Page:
Hmm... I wonder if that applies as much in the digital realm. The silver halide particles are relatively flat, but the photosites on a sensor are more dimensional. I wonder if they 'catch' light at shallower incidence angles...
The light fall-off is a matter of physics and applies regardless of media. It is why the low angle of the sun in winter results in less light.

Google "15mm Heliar light fall-off". There has been a lot of discussion in regards to adapting that lens to the various mirrorless cameras. Problems include light fall-off as well as serious image degradation towards the edges. The light fall-off was a "feature" on M-mount and LTM film cameras, but apparently is worse on the FF Sony sensors. The bad edge performance (smearing) is a digital phenomenon with that lens and not evident on film. Again, this is not an issue with SLR lenses due to the distance of the rear element from the media. The angle for my 16mm Zenitar at infinity is about the same as for my K 55/1.8.


Steve

Last edited by stevebrot; 06-13-2014 at 09:00 PM.
06-13-2014, 09:08 PM   #10
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I suspect the article the OP was reading (I haven't read it) was talking not about the same lens, but an *equivalent* lens for the FF format in order to make the same image as on APS-C. Then you would have the "same total light" spread over a larger area, which is why an f/2.8 lens on FF is equivalent to a f1.8ish lens on APS-C, right? (The APS-C lens would also be equivalently wider to achieve the same FOV.) And therefore this is an advantage for FF because the equivalent for APS-C of a fast lens used on FF often does not exist or is more expensive. (The equivalent of 50mm f/1.4 on FF for APS-C would need to be approximately 33mm f/0.9 and there is no such thing.)

Correct me if I'm wrong...
06-13-2014, 09:41 PM   #11
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QuoteOriginally posted by vonBaloney Quote
Correct me if I'm wrong...
You are wrong.

QuoteOriginally posted by vonBaloney Quote
Then you would have the "same total light" spread over a larger area, which is why an f/2.8 lens on FF is equivalent to a f1.8ish lens on APS-C, right?
f/2.8 is f/2.8 is f/2.8. Tell me this: Have you ever seen a light meter with a setting for media size? No. An exposure of ISO 100, 1/125, f/2.8 produces the same exposure on 110 film, 4x5 sheet film, 35mm film, tiny 1/1.7 P&S sensor, and everything else. Media size has never had any bearing on exposure. Media size has never had any bearing on the ratio of focal length to iris diameter, i.e. f-stop.
06-13-2014, 09:51 PM   #12
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QuoteOriginally posted by OregonJim Quote
One thing I have not heard mentioned in this FF debate is resolving power.

A larger sensor makes it possible to create larger photosites without reducing the number of megapixels. This improves ISO range, which the FF fanboys make a big deal of.

What they fail to mention, however, is the tradeoff in resolving power. The FF sensor loses sharpness because the pixels are bigger. Did I miss this discussion somewhere, or did they conveniently gloss over it?
FF is much more sharp at the same number of megapixels, and with lower cost lenses to boot.
06-13-2014, 09:55 PM   #13
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QuoteOriginally posted by ElJamoquio Quote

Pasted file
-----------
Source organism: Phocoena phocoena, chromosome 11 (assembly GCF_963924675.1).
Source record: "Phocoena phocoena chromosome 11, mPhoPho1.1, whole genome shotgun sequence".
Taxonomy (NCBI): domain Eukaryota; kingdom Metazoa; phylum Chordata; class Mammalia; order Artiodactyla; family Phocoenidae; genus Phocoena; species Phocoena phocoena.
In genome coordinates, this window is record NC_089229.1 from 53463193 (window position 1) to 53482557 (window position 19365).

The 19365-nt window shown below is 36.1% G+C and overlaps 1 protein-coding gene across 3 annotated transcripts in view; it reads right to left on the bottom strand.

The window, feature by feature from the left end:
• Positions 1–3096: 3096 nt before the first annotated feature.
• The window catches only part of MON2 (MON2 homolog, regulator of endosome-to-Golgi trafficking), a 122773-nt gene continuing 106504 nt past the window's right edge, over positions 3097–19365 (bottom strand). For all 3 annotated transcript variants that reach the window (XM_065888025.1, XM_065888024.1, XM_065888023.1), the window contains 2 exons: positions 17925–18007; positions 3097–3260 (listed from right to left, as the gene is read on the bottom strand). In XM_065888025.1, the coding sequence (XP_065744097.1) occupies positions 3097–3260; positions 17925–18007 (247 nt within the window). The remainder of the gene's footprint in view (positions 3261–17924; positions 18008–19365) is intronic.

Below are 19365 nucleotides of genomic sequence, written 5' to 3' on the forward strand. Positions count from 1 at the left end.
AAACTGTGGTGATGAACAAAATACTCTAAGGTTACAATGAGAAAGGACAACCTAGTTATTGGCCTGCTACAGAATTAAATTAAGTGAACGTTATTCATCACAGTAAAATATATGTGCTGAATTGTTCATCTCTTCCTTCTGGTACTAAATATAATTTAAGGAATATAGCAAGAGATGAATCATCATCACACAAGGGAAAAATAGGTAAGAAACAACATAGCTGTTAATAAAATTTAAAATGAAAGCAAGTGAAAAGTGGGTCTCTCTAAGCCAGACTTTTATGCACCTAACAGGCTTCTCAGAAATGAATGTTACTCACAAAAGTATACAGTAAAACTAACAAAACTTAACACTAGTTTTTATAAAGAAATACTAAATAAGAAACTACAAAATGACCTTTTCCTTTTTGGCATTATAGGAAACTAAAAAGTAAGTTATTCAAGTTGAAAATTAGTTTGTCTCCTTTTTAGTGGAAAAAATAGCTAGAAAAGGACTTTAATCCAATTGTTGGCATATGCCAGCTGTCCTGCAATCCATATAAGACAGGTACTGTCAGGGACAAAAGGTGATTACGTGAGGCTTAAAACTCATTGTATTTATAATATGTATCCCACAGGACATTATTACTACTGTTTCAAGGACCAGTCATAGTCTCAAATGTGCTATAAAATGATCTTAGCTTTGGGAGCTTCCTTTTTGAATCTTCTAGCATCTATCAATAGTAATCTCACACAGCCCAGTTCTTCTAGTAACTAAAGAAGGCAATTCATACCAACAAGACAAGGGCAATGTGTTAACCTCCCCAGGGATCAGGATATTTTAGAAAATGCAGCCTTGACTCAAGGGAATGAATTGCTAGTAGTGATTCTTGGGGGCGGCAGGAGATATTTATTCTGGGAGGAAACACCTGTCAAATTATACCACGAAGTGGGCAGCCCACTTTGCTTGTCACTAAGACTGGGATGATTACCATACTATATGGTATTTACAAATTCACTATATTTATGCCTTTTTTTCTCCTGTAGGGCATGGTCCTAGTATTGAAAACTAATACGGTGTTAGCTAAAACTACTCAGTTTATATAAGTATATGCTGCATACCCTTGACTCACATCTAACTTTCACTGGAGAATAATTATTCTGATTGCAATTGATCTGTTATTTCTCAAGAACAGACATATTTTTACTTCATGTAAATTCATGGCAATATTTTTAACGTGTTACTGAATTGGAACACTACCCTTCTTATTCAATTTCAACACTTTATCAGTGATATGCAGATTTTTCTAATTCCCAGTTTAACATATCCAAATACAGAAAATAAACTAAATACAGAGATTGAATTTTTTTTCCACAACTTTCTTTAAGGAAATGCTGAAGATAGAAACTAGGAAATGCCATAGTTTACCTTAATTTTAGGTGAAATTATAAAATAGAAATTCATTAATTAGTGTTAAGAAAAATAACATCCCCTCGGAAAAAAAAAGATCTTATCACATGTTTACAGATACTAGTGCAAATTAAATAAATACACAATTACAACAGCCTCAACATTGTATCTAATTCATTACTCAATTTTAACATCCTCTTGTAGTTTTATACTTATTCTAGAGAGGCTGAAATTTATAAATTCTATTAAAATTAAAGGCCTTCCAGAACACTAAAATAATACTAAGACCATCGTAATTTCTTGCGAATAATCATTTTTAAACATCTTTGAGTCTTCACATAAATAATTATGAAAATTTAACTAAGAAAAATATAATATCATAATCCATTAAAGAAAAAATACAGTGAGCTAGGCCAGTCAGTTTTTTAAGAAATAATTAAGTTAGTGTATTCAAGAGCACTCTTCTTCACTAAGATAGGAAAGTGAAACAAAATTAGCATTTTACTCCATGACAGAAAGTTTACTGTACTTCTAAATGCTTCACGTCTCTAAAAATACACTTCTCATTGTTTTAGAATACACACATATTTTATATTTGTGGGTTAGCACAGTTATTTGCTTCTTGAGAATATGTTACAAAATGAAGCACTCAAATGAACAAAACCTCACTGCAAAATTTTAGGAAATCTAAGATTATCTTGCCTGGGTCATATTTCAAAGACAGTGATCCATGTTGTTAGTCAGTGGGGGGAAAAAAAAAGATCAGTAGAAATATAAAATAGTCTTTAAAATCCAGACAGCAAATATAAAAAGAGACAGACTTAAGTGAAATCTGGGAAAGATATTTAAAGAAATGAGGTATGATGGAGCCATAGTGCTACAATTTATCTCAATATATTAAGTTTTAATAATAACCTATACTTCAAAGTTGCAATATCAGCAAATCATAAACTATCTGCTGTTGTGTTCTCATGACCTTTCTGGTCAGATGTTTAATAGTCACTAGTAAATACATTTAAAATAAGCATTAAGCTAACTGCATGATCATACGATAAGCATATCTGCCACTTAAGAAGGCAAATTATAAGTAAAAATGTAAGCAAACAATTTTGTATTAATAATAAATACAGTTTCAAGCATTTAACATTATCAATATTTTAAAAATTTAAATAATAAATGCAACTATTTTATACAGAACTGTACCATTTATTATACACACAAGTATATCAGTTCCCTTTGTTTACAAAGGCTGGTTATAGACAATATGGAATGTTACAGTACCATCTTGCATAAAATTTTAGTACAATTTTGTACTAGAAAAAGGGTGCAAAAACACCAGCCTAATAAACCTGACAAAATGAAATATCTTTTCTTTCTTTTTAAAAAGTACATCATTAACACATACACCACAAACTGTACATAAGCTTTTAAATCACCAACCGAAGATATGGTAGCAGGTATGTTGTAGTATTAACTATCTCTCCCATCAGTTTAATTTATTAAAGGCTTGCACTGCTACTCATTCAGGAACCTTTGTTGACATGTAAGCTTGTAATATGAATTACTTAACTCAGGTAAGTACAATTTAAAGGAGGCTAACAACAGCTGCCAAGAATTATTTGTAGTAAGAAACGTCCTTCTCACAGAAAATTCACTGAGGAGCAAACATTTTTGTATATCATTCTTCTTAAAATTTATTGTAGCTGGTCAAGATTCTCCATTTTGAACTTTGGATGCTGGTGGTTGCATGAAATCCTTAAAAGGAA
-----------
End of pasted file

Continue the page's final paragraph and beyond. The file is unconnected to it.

FF is much more sharp at the same number of megapixels, and with lower cost lenses to boot.
Do you have a source to back that up? I just explained why it's not as sharp as a smaller sensor.
06-13-2014, 10:28 PM   #14
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QuoteOriginally posted by OregonJim:
You are wrong.

f/2.8 is f/2.8 is f/2.8. Tell me this: Have you ever seen a light meter with a setting for media size? No. An exposure of ISO 100, 1/125, f/2.8 produces the same exposure on 110 film, 4x5 sheet film, 35mm film, tiny 1/1.7 P&S sensor, and everything else. Media size has never had any bearing on exposure. Media size has never had any bearing on the ratio of focal length to iris diameter, i.e. f-stop.
Well, I guess ISO would be the other variable -- ISO would be higher on FF (but with less nolse for same value so equivalent). In other words, in order to make the SAME picture with the larger format, you'd use slower f-stop (and a different focal length and a different ISO). The assertion is not being made that f/2.8 is not f/2.8 is not f/2.8 -- just talking about different things.

QuoteOriginally posted by OregonJim:
Do you have a source to back that up? I just explained why it's not as sharp as a smaller sensor.
I don't think you explained it, you just asserted it that if you have a larger sensor with LESS pixels, than the smaller sensor with MORE pixels would be sharper. (Not necessarily true, depends on the difference -- likely scenario is they'd be about the same.) ElJamoquio pointed out that if you have the SAME number of pixels with the larger sensor, then the larger sensor will be sharper. Which is true, all else being equal. You don't gain sharpness by shrinking the sensor and keeping the MP constant...
06-13-2014, 10:32 PM   #15
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QuoteOriginally posted by vonBaloney Quote
I don't think you explained it, you just asserted it that if you have a larger sensor with LESS pixels, than the smaller sensor with MORE pixels would be sharper. (Not necessarily true, depends on the difference -- likely scenario is they'd be about the same.) ElJamoquio pointed out that if you have the SAME number of pixels with the larger sensor, then the larger sensor will be sharper.
That's not what I said. Please re-read. I asserted that the larger sensor, having LARGER pixels (not less), will have less resolving power than the smaller sensor.

QuoteOriginally posted by vonBaloney Quote
You don't gain sharpness by shrinking the sensor and keeping the MP constant..
Of course you do.

Compare it to LCD screens: a 10", 640x480 LCD will be much sharper than a 30", 640x480 LCD at the same viewing distance.

Or printed images - a 4"x6" print is much sharper than an 11"x14" with the same number of pixels (because they are smaller).

Last edited by OregonJim; 06-13-2014 at 10:39 PM.